Panel 20 (Triwibowo)

Indonesia’s Foreign Policy and Diplomacy

Panel organizer

Albert Triwibowo, M.A. (Universität Rostock & Parahyangan Catholic University)


Contemporary Indonesia’s Foreign Policy and Diplomacy (1)

  1. Albert Triwibowo – In Search of Digital Diplomacy Made in Indonesia (Rostock University and Parahyangan Catholic University)
  2. Wendy Prajuli – Islam in Indonesian Foreign Policy (Humboldt-Universität zu Berlin and Bina Nusantara University)
  3. Amanda tho Seeth – From the Campus to the World: Mapping Indonesia´s Islamic Science Diplomacy (GIGA Hamburg)
  4. Aknolt Kristian Pakpahan – Indonesian Economic Diplomacy: The Need of Finding New Non-Traditional Markets (Parahyangan Catholic University)
  5. Stanislaus R. Apresian – The Political Economy of Climate Change Adaptation in Indonesia (Leeds University and Parahyangan Catholic University)

Contemporary Indonesia’s Foreign Policy and Diplomacy (2)

  1. I Nyoman Sudira – Indonesian Foreign Policy on the Issue of Papua (Parahyangan Catholic University)
  2. Idil Syawfi, Adrianus Harsawaskita and Jessica Martha – Indonesia’s Foreign Policy and Hegemonic War (Parahyangan Catholic University)
  3. Ratih Indraswari – Indonesia Looks North: Reengaging with Republic of Korea (Ewha Women University and Parahyangan Catholic University)
  4. Putu Agung Nara I. P. S. – Populism and The Joko Widodo’s Second Terms Foreign Policy: Does It Exists? (Parahyangan Catholic University)

Panel Discussant
Prof. Dr. Jörn Dosch (Universität Rostock)

Panel abstract

Indonesian foreign policy and diplomacy remain guided by the principle of bebas-aktif (free and independent). Meanwhile, its contemporary implementation strives to adapt to current interests and challenges. As one of the world’s most populous countries and one of the largest democracies with the largest Muslim population in the world combined with important geostrategic and geopolitical dimensions, Indonesia is considered a key emerging power. Indonesia needs to grasp opportunities in international venues both in terms of traditional and recent non-traditional interests and issues. Indonesia must also adapt to new trends in foreign policy, such as digitalisation, and economic and science diplomacy – all of which are important in modern international affairs. Nonetheless, the role of Islam in Indonesia’s foreign policy, democracy and human rights are mainstay topics. This panel will discuss contemporary issues surrounding Indonesian foreign policy and diplomacy. It is crucial to assess how Indonesia develops and adapts, especially in terms of its foreign policy and diplomacy, to understand how the country reacts to and responds to global challenges. Individual presentations will cover topics about digital aspects of Indonesian diplomacy, Indonesia’s effort to promote Islamic science diplomacy, Islam in Indonesian foreign policy, Indonesian economic diplomacy, Indonesian foreign policy on Papua, climate change, populism, and Indonesia’s foreign policy amidst rising geopolitical tension as well as its relation with the middle-power state of South Korea. This panel will be divided into two sessions, in which the first session will focus on new issues while the second session will discuss more about traditional issues inside Indonesian foreign policy.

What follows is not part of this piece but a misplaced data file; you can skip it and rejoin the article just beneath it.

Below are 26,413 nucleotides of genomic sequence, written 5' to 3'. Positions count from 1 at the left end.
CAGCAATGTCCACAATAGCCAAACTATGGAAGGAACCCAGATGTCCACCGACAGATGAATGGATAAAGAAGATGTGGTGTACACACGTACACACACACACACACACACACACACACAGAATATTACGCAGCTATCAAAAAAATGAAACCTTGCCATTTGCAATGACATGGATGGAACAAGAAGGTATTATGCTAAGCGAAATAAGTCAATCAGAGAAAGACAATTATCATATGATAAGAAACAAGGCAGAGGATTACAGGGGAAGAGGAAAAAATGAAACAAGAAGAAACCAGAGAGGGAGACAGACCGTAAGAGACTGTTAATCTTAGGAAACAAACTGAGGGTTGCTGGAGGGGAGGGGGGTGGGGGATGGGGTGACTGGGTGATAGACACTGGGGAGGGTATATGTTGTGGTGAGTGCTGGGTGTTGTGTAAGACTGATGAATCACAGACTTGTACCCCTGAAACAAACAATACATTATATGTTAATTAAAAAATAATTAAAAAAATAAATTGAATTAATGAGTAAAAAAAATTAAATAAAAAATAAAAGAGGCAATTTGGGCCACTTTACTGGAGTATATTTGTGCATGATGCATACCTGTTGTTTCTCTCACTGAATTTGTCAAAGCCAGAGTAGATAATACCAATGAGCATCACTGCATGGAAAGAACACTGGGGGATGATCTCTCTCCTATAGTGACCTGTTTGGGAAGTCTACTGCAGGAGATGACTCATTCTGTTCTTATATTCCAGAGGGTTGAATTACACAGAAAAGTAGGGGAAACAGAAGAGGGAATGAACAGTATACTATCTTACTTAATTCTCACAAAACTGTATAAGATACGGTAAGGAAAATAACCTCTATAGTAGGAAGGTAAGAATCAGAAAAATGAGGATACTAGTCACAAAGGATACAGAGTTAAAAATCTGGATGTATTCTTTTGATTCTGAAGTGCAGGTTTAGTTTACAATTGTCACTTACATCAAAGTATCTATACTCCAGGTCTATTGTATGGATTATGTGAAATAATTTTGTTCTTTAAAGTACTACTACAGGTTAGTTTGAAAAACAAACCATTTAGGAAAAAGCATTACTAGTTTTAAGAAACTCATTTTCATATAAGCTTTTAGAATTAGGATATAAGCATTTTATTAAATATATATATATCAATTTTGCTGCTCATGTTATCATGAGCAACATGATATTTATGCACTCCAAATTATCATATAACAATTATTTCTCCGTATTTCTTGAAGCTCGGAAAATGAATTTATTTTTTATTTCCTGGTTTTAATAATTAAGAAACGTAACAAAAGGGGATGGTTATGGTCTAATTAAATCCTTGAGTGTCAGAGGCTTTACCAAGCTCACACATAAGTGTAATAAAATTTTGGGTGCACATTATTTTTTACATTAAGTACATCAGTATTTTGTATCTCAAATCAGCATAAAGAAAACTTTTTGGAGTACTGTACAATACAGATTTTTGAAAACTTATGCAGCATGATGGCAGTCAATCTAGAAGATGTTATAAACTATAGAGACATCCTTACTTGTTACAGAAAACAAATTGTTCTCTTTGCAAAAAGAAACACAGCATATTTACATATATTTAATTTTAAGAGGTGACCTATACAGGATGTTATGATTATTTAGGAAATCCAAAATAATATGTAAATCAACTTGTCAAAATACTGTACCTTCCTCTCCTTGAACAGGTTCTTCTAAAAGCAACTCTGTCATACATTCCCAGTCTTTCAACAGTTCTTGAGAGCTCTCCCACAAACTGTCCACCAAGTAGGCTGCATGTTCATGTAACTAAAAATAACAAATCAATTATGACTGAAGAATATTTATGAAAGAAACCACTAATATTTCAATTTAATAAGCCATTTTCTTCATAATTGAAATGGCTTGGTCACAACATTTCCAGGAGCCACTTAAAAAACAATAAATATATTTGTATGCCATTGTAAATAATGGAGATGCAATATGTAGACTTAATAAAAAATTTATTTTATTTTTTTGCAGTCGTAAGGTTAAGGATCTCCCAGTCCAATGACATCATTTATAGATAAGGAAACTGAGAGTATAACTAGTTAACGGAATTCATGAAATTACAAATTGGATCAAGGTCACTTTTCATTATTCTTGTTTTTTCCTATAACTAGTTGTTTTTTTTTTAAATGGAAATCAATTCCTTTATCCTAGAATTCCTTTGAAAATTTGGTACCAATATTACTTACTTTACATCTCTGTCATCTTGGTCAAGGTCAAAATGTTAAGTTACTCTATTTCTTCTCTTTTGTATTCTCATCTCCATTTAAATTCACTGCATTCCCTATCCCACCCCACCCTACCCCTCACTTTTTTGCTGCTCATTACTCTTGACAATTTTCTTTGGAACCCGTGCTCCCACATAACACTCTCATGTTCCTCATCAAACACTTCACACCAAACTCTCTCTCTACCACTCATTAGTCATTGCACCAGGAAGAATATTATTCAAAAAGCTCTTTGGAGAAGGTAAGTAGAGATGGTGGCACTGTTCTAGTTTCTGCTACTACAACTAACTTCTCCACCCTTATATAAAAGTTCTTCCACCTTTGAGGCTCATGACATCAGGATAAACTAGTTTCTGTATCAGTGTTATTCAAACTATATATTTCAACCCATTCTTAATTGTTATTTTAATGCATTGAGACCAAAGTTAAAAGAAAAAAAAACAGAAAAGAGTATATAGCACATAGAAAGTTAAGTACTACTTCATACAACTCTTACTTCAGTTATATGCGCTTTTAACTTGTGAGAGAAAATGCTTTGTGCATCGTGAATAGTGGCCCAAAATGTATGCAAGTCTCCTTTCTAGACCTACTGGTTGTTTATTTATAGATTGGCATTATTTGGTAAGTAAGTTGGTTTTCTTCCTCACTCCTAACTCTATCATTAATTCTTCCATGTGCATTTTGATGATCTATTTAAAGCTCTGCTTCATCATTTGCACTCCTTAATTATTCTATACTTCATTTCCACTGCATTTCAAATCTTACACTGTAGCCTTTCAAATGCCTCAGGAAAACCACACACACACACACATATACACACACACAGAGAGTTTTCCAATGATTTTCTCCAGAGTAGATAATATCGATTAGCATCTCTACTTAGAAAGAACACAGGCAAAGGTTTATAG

Paper submission

This panel is already closed for paper submission.